Okanagan Similkameen regional directors express policing concerns
By Steve Arstad
Penticton RCMP Superintendent Kevin Hewco, centre, with Kirsten Marshall (left, rural operations) and Rachel Linklater, crime analyst. Hewco presented the detachment's quarterly report and listened to director's concerns on Thursday, Jan. 21, 2016.
(STEVE ARSTAD / iNFOnews.ca)
January 22, 2016 - 1:00 PM
PENTICTON - The region’s top cop says property crimes continue to be prolific in the area, but the problem is not unique to Penticton and the South Okanagan.
Penticton RCMP Superintendent Kevin Hewco submitted his quarterly report to the Regional District of Okanagan Similkameen board of directors yesterday, Jan. 21, saying property crimes are “up across the board” in the province.
Using a crime spike in Oliver as example, Hewco noted the arrest of one prolific offender can make a huge difference statistically, like it did in that community with the arrest of one person responsible for a number of incidents.
Theft of and from vehicles are two other crimes trending upward, while violent crime is not, Hewco reported.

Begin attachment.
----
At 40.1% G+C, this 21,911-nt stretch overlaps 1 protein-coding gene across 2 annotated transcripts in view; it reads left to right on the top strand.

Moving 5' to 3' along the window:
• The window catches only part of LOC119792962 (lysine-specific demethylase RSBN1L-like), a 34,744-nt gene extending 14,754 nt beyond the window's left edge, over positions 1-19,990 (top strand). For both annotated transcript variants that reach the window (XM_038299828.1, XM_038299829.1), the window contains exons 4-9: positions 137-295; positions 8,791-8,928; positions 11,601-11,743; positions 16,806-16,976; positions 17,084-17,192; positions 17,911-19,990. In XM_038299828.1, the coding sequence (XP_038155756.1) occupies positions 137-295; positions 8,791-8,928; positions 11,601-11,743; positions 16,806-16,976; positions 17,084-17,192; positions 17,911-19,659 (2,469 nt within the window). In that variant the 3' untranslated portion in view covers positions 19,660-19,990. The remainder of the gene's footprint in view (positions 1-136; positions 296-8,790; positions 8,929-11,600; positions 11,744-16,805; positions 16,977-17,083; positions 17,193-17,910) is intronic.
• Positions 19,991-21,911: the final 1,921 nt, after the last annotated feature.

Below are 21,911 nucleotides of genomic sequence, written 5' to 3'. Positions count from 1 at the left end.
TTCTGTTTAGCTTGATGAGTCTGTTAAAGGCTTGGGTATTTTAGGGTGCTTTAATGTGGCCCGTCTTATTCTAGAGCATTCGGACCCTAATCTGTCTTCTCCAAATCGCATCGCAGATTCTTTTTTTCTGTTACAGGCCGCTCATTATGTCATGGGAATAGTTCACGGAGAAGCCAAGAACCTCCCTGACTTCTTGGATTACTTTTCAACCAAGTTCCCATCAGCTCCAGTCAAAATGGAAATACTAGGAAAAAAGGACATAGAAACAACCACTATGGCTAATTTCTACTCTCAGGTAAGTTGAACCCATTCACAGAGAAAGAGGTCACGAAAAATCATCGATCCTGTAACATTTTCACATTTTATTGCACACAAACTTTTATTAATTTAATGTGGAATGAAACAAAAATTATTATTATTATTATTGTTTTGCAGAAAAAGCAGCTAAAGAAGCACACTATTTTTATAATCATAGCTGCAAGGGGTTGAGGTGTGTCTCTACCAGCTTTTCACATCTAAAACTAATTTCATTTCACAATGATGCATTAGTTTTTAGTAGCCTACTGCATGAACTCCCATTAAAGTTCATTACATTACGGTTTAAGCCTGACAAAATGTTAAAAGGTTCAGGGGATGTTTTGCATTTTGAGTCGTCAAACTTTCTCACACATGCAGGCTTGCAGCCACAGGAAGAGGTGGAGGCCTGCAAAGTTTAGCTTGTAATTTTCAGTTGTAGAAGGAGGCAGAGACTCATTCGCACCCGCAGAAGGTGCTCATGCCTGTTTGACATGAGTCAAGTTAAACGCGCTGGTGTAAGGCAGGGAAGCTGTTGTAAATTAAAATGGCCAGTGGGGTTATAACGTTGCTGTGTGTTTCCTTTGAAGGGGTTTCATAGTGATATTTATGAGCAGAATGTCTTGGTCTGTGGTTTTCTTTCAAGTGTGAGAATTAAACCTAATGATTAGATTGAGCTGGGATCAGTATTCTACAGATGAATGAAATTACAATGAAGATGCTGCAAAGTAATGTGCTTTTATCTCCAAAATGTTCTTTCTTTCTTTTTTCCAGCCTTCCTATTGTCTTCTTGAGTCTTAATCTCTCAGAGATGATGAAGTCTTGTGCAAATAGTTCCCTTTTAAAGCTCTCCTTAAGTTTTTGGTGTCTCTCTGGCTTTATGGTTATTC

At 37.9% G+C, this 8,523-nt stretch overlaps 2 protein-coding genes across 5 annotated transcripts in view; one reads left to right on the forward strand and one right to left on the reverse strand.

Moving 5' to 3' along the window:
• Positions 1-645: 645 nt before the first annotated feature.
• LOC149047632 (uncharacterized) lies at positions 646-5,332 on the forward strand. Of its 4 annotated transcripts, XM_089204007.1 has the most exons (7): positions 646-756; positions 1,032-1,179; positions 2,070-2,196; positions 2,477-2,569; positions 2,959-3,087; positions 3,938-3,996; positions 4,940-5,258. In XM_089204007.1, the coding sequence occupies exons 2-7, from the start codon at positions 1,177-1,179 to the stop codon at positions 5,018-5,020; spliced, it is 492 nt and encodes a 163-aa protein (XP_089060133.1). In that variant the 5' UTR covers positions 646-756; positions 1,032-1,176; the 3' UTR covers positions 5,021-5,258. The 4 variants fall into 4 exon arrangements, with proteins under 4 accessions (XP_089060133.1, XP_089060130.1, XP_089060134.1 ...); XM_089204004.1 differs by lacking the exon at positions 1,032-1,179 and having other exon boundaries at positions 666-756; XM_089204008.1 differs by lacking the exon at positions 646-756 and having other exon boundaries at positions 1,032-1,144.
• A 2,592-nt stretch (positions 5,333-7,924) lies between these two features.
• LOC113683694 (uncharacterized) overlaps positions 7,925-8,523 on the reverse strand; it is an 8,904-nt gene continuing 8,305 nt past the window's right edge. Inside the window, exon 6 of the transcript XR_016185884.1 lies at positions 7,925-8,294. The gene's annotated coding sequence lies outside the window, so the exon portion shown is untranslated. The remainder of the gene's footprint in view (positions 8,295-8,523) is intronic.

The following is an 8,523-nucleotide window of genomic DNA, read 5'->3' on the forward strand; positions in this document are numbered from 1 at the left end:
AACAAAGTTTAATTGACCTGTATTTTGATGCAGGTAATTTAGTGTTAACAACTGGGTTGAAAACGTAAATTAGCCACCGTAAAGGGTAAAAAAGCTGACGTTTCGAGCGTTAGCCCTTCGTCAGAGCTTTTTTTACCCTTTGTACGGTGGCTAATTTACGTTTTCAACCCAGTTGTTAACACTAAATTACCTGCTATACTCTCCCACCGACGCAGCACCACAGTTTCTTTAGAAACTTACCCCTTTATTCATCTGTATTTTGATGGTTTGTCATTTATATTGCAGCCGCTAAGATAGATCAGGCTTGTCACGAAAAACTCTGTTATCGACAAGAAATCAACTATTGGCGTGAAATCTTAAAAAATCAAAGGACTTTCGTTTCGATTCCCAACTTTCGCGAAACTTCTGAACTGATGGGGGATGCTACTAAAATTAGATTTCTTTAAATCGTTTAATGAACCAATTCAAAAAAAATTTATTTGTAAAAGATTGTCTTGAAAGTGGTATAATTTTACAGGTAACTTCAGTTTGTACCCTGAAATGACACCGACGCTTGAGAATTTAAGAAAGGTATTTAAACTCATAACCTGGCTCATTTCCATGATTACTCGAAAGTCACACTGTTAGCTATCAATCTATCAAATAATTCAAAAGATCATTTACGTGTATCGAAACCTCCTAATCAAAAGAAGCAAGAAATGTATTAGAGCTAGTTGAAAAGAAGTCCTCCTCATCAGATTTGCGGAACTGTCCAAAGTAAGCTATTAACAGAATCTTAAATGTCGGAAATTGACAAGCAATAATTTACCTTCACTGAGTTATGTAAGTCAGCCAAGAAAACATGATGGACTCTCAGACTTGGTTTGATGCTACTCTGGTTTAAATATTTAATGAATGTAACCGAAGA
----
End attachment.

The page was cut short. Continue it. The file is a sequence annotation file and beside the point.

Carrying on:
Hewco also introduced RCMP staff members Kirsten Marshall and Rachel Linklater to the board. Marshall is in charge of rural operations while Linklater is the detachment’s crime analyst. The positions are partially funded by the province.
Area “D” director Tom Siddon complained about a lack of visible police presence in rural areas, saying he would like to see police do something “on a targeted basis” in Okanagan Falls, as the community deals with a recent crime wave.
Osoyoos rural Director Mark Pendergraft expressed concerns about the lack of 24 hour per day policing in rural communities, something Hewco said his members were aware of. He said the issue was a sensitive one, and staff were open to “scheduling creativity” that allowed detachments the opportunity to “mix things up from time to time.” Hewco said many crimes were uncovered by police work that was conducted during late night hours.
Hewco also encouraged residents to consider purchasing a form of video security in response to a question from rural Keremeos director Roger Mayer. He said video surveillance provided a good way to gather evidence, adding police solved crimes every day from evidence gleaned through video surveillance. He did note legal issues could arise from cameras operated in the public domain, however.
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News from © InfoTel News Ltd, 2016